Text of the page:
# a* algorithm pseudocode

I am trying to implement in c the pseudocode of a* algorithm given by wikipedia but I am really stuck in understanding what is the reconstruct_path function, can someone explain to me what do the variables in this function (p, p+current_node, set) represent?

``````function A*(start,goal)
closedset := the empty set    // The set of nodes already evaluated.
openset := {start}    // The set of tentative nodes to be evaluated, initially containing the start node
came_from := the empty map    // The map of navigated nodes.

g_score[start] := 0    // Cost from start along best known path.
// Estimated total cost from start to goal through y.
f_score[start] := g_score[start] + heuristic_cost_estimate(start, goal)

while openset is not empty
current := the node in openset having the lowest f_score[] value
if current = goal
return reconstruct_path(came_from, goal)

remove current from openset
for each neighbor in neighbor_nodes(current)
tentative_g_score := g_score[current] + dist_between(current,neighbor)
if neighbor in closedset
if tentative_g_score >= g_score[neighbor]
continue

if neighbor not in openset or tentative_g_score < g_score[neighbor]
came_from[neighbor] := current
g_score[neighbor] := tentative_g_score
f_score[neighbor] := g_score[neighbor] + heuristic_cost_estimate(neighbor, goal)
if neighbor not in openset

return failure

function reconstruct_path(came_from, current_node)
if came_from[current_node] in set
p := reconstruct_path(came_from, came_from[current_node])
return (p + current_node)
else
return current_node
``````

Thank you

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`came_from` is a map of navigated nodes, like the comment says. It can be implemented in several ways, but a classic map should be fine for this purpose(even a list is fine).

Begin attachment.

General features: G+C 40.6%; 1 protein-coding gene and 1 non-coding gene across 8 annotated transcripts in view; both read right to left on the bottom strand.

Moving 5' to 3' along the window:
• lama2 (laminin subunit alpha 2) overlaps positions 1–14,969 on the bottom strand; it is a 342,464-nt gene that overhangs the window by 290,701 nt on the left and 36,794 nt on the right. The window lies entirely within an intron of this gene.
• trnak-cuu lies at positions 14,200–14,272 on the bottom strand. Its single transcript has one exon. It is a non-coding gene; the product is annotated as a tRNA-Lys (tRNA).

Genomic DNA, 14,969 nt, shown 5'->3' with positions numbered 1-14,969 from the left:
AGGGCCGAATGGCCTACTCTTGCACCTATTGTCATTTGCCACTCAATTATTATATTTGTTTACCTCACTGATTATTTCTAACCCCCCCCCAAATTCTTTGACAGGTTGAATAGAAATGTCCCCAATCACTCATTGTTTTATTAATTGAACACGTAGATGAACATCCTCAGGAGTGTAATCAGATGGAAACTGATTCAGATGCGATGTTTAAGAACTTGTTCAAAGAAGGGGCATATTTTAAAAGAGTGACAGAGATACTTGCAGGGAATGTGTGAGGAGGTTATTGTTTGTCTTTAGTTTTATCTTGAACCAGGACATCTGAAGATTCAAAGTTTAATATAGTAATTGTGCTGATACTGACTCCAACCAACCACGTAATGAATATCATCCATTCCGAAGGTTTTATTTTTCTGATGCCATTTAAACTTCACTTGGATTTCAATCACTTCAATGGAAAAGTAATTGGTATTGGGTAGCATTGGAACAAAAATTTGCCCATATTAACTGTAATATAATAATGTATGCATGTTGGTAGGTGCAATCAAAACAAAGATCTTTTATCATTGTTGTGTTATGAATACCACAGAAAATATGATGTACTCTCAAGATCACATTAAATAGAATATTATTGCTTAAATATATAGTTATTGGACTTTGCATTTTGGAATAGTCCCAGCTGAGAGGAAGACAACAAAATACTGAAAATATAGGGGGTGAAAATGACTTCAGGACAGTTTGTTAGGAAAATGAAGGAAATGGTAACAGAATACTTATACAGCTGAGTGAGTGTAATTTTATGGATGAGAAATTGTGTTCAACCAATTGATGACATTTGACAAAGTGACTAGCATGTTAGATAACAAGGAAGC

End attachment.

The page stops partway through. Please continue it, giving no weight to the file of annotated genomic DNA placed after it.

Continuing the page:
If you are not familiar with maps, checkout std::map.

The goal of `A*` is to find a list of moves, that will solve the given problem (represented as a graph). A solution is a path through the graph.

In the pseudocode proposed, `came_from` store the "history" of the solution you are actually evaluating (so a possible path through the graph).

When you explore a node (a new node or one with less cost in the already visited list):

``````if neighbor not in openset or tentative_g_score < g_score[neighbor]
came_from[neighbor] := current
``````

you are saving in the `came_from` map the node where you come from. (It's simpler to think at it as the ordered list of moves till the solution node is reached. A map is used instead of a list for performance issues).

The line above basically means:

"Now I'll visit neighbor node. Remember that I reached neighbor node coming from current node".

When `goal` node is reached, `A*` needs to return the list of moves from `start` node to `goal`. You have the reference to the `goal` node, so you can now recontruct the list(`reconstruct_path`) of moves to reach it coming from `start` node, because you stored the list of moves in `came_from` map.

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Thanks a lot for your answer, I have one more question: what is set in the line if came_from[current_node] in set? – user2102173 Mar 2 '13 at 18:53
I think it checks the end condition, because it's a recursive function. I think the semantic is "does came_from[current_node] is the last node in the list?" – Heisenbug Mar 2 '13 at 19:00
thank you, but what list is being referred to: openset or closedset or maybe something else? – user2102173 Mar 2 '13 at 19:06
I think it refers to came_from map. Since basically you are iterating back from end to start node in came_from map and build a list of nodes, it tells you when the came_from map has been exhausted – Heisenbug Mar 2 '13 at 19:07
Thank you very much! – user2102173 Mar 2 '13 at 19:09

You have a set of nodes and each node in your path can "point" to its predecessor (the node from which you came from to this node) - this is what came_from map is storing .

You want your a* function to return a list* of nodes in the path.

Now, back to `return (p + current_node)` - this code basically means return a list which contains all elements from p with current_node at the end. So it's `p` with 1 element added to the end of `p`.

You can see, that because this function is recursive, at the beginning it will contain a single element - first in your path, which will be a start. You will then add new elements to it, ending with `goal` element at the end.

You could also look at this this way: your algorithm allowed you to find a path from `goal` to `start` (you just need to follow the `came_from` of your nodes). This function allows you to traverse your path from `start` to `goal` thank you recursion, so you should end up with a list of some sort, containing your path in correct order.

* by list I mean some structure that represent a sequence of elements, not a set.

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